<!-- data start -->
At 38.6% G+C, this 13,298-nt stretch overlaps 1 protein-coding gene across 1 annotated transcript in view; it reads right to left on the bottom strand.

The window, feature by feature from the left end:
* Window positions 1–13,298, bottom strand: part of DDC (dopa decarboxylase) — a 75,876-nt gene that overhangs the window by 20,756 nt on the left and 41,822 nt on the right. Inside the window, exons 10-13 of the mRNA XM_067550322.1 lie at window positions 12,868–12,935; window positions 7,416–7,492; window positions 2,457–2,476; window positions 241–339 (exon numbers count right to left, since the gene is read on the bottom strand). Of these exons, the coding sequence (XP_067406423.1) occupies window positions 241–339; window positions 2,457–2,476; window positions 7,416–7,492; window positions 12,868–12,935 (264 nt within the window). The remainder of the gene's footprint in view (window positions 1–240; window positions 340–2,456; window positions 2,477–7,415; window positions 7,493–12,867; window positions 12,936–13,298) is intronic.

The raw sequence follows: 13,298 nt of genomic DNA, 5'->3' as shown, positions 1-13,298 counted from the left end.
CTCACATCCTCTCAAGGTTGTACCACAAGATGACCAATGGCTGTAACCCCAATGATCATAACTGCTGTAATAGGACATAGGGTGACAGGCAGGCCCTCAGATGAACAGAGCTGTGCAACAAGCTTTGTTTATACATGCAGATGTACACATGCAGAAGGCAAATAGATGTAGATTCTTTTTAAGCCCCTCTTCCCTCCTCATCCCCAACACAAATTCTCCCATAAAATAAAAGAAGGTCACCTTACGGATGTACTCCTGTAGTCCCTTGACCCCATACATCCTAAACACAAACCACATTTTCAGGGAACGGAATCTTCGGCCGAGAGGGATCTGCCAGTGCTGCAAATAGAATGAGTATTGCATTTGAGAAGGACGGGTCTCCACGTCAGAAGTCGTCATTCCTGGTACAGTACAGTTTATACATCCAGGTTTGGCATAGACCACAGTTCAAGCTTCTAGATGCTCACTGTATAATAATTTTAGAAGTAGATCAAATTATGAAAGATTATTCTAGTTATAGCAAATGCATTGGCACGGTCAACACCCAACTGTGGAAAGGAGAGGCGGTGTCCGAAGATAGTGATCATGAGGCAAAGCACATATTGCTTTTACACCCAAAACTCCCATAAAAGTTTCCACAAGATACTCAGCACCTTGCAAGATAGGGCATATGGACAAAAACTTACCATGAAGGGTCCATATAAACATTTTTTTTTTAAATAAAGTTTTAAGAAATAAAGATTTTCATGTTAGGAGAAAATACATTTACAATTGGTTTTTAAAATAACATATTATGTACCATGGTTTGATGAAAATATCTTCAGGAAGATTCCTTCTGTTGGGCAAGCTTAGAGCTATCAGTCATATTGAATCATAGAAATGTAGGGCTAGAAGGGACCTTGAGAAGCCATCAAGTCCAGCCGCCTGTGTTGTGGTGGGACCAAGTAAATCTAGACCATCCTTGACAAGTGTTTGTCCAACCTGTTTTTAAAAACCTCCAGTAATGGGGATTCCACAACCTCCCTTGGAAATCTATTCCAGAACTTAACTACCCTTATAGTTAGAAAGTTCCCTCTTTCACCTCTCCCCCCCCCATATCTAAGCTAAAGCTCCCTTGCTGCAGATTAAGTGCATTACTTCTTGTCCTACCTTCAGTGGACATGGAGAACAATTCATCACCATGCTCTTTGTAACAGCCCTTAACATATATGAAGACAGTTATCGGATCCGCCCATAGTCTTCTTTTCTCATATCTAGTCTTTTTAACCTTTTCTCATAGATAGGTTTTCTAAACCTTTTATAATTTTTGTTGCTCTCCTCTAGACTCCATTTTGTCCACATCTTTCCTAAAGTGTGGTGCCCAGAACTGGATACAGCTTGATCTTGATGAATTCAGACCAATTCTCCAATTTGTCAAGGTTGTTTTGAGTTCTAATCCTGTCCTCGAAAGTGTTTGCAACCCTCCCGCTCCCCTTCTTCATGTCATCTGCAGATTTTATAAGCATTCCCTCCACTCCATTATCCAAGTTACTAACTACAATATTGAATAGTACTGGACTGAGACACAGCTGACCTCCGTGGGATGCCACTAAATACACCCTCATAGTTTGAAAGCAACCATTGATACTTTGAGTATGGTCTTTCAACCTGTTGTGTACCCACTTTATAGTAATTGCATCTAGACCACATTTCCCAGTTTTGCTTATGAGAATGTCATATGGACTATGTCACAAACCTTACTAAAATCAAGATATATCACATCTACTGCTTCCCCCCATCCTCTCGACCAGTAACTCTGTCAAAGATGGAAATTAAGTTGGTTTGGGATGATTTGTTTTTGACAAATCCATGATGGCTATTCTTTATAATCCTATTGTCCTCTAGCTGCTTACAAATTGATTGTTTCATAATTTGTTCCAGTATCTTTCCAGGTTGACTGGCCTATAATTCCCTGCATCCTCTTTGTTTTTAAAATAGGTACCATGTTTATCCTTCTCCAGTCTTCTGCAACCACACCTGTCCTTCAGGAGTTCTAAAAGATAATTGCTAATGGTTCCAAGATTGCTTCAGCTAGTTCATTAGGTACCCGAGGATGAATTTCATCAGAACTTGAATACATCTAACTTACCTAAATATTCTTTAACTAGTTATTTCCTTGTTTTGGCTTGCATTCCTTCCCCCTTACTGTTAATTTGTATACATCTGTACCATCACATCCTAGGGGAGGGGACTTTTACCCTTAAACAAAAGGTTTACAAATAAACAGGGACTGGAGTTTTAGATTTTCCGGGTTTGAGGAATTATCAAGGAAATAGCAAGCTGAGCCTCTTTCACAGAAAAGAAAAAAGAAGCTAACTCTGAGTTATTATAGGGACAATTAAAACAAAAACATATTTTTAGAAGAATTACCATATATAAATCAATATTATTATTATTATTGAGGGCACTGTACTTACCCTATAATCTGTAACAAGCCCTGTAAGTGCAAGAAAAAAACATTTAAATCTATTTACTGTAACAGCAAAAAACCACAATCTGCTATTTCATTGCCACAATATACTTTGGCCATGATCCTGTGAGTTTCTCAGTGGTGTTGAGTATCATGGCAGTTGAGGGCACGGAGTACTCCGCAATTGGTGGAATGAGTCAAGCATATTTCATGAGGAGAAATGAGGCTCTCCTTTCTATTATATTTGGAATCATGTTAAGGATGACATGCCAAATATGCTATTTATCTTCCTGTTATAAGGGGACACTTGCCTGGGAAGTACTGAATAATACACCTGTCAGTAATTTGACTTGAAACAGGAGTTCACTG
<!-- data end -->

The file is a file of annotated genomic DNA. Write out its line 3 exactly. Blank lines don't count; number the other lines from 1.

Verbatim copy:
* Window positions 1–13,298, bottom strand: part of DDC (dopa decarboxylase) — a 75,876-nt gene that overhangs the window by 20,756 nt on the left and 41,822 nt on the right. Inside the window, exons 10-13 of the mRNA XM_067550322.1 lie at window positions 12,868–12,935; window positions 7,416–7,492; window positions 2,457–2,476; window positions 241–339 (exon numbers count right to left, since the gene is read on the bottom strand). Of these exons, the coding sequence (XP_067406423.1) occupies window positions 241–339; window positions 2,457–2,476; window positions 7,416–7,492; window positions 12,868–12,935 (264 nt within the window). The remainder of the gene's footprint in view (window positions 1–240; window positions 340–2,456; window positions 2,477–7,415; window positions 7,493–12,867; window positions 12,936–13,298) is intronic.